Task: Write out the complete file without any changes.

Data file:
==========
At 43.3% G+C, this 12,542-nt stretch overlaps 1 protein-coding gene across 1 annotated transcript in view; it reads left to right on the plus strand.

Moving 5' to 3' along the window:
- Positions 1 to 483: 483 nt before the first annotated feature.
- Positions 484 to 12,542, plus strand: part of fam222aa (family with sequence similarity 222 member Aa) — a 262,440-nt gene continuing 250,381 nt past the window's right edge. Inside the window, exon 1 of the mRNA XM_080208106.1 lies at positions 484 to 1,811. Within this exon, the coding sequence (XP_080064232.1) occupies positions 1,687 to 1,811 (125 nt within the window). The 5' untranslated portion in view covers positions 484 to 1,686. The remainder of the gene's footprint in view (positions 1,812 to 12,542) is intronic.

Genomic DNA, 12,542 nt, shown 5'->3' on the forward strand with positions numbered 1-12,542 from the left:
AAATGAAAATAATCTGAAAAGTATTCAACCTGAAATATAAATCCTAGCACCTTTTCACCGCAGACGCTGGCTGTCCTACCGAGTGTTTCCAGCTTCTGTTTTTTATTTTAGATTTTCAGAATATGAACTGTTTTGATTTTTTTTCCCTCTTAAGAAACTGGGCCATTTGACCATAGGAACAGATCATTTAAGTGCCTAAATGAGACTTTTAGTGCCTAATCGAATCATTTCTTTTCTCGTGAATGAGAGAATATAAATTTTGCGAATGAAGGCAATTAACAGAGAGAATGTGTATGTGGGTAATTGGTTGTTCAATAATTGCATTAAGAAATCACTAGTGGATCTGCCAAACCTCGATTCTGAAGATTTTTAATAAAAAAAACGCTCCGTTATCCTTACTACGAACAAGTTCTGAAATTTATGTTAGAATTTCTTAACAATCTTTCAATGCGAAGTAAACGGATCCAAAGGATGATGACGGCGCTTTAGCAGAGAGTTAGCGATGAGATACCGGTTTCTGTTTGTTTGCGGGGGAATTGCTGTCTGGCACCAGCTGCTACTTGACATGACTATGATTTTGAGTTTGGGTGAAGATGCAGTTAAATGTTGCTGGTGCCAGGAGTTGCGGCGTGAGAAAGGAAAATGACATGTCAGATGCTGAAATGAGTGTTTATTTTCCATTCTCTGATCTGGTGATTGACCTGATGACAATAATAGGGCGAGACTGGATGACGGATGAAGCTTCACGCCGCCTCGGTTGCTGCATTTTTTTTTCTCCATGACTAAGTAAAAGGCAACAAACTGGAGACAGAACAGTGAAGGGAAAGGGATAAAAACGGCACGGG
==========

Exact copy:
At 43.3% G+C, this 12,542-nt stretch overlaps 1 protein-coding gene across 1 annotated transcript in view; it reads left to right on the plus strand.

Moving 5' to 3' along the window:
- Positions 1 to 483: 483 nt before the first annotated feature.
- Positions 484 to 12,542, plus strand: part of fam222aa (family with sequence similarity 222 member Aa) — a 262,440-nt gene continuing 250,381 nt past the window's right edge. Inside the window, exon 1 of the mRNA XM_080208106.1 lies at positions 484 to 1,811. Within this exon, the coding sequence (XP_080064232.1) occupies positions 1,687 to 1,811 (125 nt within the window). The 5' untranslated portion in view covers positions 484 to 1,686. The remainder of the gene's footprint in view (positions 1,812 to 12,542) is intronic.

Genomic DNA, 12,542 nt, shown 5'->3' on the forward strand with positions numbered 1-12,542 from the left:
AAATGAAAATAATCTGAAAAGTATTCAACCTGAAATATAAATCCTAGCACCTTTTCACCGCAGACGCTGGCTGTCCTACCGAGTGTTTCCAGCTTCTGTTTTTTATTTTAGATTTTCAGAATATGAACTGTTTTGATTTTTTTTCCCTCTTAAGAAACTGGGCCATTTGACCATAGGAACAGATCATTTAAGTGCCTAAATGAGACTTTTAGTGCCTAATCGAATCATTTCTTTTCTCGTGAATGAGAGAATATAAATTTTGCGAATGAAGGCAATTAACAGAGAGAATGTGTATGTGGGTAATTGGTTGTTCAATAATTGCATTAAGAAATCACTAGTGGATCTGCCAAACCTCGATTCTGAAGATTTTTAATAAAAAAAACGCTCCGTTATCCTTACTACGAACAAGTTCTGAAATTTATGTTAGAATTTCTTAACAATCTTTCAATGCGAAGTAAACGGATCCAAAGGATGATGACGGCGCTTTAGCAGAGAGTTAGCGATGAGATACCGGTTTCTGTTTGTTTGCGGGGGAATTGCTGTCTGGCACCAGCTGCTACTTGACATGACTATGATTTTGAGTTTGGGTGAAGATGCAGTTAAATGTTGCTGGTGCCAGGAGTTGCGGCGTGAGAAAGGAAAATGACATGTCAGATGCTGAAATGAGTGTTTATTTTCCATTCTCTGATCTGGTGATTGACCTGATGACAATAATAGGGCGAGACTGGATGACGGATGAAGCTTCACGCCGCCTCGGTTGCTGCATTTTTTTTTCTCCATGACTAAGTAAAAGGCAACAAACTGGAGACAGAACAGTGAAGGGAAAGGGATAAAAACGGCACGGG